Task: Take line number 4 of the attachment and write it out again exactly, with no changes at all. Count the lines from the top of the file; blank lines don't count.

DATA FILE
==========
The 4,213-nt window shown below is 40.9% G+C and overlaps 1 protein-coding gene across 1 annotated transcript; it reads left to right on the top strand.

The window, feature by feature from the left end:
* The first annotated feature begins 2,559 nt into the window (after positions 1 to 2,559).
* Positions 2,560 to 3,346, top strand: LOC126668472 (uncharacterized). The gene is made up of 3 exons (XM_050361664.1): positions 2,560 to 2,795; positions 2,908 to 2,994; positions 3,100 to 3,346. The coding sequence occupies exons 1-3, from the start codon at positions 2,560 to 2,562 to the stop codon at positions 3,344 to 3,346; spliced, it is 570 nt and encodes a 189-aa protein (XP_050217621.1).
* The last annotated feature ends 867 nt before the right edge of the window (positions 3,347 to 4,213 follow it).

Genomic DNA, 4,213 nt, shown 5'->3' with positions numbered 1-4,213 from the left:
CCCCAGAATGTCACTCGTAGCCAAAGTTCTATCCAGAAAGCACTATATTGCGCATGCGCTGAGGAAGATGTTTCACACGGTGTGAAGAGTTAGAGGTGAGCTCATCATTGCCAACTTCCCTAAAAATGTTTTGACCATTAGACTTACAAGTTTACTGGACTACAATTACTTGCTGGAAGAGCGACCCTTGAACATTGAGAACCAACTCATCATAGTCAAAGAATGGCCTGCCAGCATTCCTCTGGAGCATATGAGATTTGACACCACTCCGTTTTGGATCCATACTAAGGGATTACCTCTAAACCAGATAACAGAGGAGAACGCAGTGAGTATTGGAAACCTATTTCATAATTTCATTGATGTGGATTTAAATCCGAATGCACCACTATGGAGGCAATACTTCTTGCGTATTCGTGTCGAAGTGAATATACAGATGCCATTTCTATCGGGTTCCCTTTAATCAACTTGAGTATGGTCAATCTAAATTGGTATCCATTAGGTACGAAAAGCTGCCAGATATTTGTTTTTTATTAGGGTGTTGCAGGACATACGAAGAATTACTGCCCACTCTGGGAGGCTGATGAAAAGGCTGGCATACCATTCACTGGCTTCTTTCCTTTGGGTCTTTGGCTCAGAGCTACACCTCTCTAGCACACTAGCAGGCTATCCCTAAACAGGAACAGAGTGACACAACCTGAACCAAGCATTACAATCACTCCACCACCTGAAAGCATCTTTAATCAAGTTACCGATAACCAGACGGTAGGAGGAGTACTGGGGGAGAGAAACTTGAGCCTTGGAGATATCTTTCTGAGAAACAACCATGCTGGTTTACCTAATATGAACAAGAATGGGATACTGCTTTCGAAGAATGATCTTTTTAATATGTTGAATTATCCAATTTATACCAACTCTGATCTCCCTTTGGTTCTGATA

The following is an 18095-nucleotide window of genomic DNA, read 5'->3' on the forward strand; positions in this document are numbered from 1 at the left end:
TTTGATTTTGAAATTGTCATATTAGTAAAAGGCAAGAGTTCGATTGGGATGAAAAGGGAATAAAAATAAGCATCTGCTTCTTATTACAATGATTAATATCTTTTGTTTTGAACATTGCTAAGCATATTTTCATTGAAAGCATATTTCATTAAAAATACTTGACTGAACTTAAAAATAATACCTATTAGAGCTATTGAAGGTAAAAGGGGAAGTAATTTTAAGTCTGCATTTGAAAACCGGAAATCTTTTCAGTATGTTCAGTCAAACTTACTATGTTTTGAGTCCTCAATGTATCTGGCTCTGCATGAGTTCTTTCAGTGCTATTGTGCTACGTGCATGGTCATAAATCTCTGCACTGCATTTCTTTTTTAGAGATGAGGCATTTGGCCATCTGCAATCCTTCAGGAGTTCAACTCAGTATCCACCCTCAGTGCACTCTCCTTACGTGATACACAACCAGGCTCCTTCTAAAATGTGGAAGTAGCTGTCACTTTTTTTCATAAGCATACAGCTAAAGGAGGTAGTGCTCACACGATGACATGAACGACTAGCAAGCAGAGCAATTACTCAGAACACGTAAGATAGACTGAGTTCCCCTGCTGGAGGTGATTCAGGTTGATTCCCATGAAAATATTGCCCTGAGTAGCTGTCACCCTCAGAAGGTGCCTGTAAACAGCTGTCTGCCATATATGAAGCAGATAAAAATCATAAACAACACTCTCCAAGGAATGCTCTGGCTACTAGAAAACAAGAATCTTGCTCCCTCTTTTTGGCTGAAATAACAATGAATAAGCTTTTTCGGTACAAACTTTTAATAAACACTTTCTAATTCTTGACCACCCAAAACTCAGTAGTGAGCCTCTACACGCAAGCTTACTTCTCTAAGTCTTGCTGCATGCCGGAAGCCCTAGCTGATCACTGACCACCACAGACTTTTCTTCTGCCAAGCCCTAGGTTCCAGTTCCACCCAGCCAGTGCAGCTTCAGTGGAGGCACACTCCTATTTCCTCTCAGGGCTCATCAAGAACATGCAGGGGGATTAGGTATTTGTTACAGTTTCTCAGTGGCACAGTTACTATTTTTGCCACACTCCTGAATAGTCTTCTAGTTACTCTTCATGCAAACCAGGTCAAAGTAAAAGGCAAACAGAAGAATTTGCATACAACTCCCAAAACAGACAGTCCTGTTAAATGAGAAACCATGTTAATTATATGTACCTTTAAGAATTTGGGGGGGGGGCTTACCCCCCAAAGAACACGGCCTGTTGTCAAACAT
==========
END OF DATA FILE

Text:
* Positions 2,560 to 3,346, top strand: LOC126668472 (uncharacterized). The gene is made up of 3 exons (XM_050361664.1): positions 2,560 to 2,795; positions 2,908 to 2,994; positions 3,100 to 3,346. The coding sequence occupies exons 1-3, from the start codon at positions 2,560 to 2,562 to the stop codon at positions 3,344 to 3,346; spliced, it is 570 nt and encodes a 189-aa protein (XP_050217621.1).